Does the Mortgage Fiasco Pose a Systemic Risk?

Last week, when several major investors, including the New York Federal Reserve, demanded that Bank of America repurchase $47 billion in mortgage securities, some people began to worry. These investors believe that the bank's sloppy procedures resulted in flawed bonds. The big fear is that if other investors follow, and other banks are accused of the same behavior, then the U.S. could have a refreshed financial crisis on its hands. Could it happen?

This question was addressed this morning by the Congressional Oversight Panel for the TARP bank bailout. It is holding a hearing on the Treasury's foreclosure prevention program, but broader mortgage market issues were also discussed. Deputy Chair of the panel Damon Silvers, who is also Director of Policy and Special Counsel to the AFL-CIO, appears to believe that the buyback mess could pose a systemic risk.

Silvers explained that these investors are demanding that Bank of America (BoA) buyback $47 billion securities at par. He also said that the Federal Reserve estimates these bonds to be worth 50 cents on the dollar. In other words, BoA would be pay $47 billion for these bonds and have to immediately declare a $23.5 billion loss.

That's pretty bad, but Silvers imagines that it could get much worse. He says that these investors say that there's nothing unique about these mortgage securities. In other words they aren't worse than any others that BoA (or Countrywide, which is now owned by the bank) originated. He next explained that BoA has $2 trillion of such bonds outstanding. With a market cap of $115 billion, five such requests would completely wipe the bank out. And obviously, BoA is systemically critical.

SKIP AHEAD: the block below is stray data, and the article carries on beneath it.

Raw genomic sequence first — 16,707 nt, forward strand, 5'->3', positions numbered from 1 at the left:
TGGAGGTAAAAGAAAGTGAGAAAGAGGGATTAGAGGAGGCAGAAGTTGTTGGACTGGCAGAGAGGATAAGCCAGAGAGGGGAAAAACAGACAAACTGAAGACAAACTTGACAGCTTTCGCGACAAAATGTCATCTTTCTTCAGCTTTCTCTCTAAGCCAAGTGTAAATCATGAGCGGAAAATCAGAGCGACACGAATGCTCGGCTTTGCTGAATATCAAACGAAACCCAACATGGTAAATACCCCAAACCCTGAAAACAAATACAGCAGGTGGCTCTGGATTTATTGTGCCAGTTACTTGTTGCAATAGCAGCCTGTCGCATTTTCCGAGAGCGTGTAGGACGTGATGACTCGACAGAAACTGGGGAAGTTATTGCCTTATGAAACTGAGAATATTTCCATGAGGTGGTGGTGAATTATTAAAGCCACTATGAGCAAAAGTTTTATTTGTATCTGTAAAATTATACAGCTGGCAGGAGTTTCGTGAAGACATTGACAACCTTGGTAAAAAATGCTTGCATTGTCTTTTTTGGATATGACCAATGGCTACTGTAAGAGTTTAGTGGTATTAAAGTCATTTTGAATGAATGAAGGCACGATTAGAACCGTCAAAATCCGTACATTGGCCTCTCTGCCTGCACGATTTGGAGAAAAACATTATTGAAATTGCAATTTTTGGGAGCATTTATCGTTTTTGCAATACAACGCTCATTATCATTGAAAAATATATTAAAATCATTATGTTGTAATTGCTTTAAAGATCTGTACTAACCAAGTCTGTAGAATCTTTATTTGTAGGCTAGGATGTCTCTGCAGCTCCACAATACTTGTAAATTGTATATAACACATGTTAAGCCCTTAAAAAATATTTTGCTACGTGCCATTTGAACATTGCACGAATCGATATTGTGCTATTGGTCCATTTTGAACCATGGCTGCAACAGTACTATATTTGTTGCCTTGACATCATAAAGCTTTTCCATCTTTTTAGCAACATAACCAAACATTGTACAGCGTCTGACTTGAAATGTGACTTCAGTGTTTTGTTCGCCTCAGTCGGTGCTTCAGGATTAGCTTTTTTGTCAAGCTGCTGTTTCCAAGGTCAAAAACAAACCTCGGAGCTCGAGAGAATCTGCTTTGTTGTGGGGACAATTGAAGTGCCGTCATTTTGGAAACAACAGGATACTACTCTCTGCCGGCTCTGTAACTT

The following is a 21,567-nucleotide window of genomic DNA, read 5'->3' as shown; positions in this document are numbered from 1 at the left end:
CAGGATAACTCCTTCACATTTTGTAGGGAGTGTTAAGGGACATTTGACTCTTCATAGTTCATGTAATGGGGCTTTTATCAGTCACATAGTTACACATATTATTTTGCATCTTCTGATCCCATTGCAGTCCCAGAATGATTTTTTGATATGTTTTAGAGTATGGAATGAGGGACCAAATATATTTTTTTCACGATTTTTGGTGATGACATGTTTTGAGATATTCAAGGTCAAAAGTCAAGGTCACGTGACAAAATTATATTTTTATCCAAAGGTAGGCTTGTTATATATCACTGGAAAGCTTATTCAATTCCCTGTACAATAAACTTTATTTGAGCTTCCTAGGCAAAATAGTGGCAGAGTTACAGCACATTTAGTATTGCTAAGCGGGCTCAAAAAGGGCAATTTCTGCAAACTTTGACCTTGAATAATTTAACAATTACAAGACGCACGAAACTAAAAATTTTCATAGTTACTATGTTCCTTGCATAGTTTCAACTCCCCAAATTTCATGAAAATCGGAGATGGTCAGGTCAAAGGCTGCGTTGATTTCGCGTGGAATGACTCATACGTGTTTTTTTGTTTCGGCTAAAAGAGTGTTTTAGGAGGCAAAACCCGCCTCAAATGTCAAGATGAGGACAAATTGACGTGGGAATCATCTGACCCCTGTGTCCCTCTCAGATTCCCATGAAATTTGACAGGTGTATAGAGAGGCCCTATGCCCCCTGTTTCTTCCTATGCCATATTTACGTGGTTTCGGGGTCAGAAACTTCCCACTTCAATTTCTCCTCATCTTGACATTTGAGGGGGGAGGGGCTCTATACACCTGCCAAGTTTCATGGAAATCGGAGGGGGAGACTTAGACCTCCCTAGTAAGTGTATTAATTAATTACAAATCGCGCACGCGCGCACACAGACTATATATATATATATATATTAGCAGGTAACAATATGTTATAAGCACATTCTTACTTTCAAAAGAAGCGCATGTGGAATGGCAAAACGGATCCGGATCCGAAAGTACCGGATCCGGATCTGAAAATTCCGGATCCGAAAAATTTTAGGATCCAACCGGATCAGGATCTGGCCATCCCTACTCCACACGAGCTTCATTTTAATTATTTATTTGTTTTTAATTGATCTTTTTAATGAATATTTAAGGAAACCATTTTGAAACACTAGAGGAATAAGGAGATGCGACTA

Phyllis Caldwell, the Treasury's Chief of the Homeownership Preservation Office, had earlier said that the Treasury did not believe that the put-back threat posed a systemic risk. After explaining the above scenario, Silvers asked Caldwell if she wanted to revise her statement, as he thinks it's completely obvious that forced buybacks could pose a systemic risk. She did not revise her assertion, however. She said that there didn't appear to be evidence of a major systemic risk created by the buyback demands at this time.

So who's right? In a way, they both are. Silvers is definitely correct that, if the sorts of losses he imagines result, then the financial system will be in a great deal of trouble again. But Caldwell is also right so say that right now, we just can't be sure. While it's possible that this threat could be very serious, it's also possible that it could turn out to be nothing. It's too early to tell.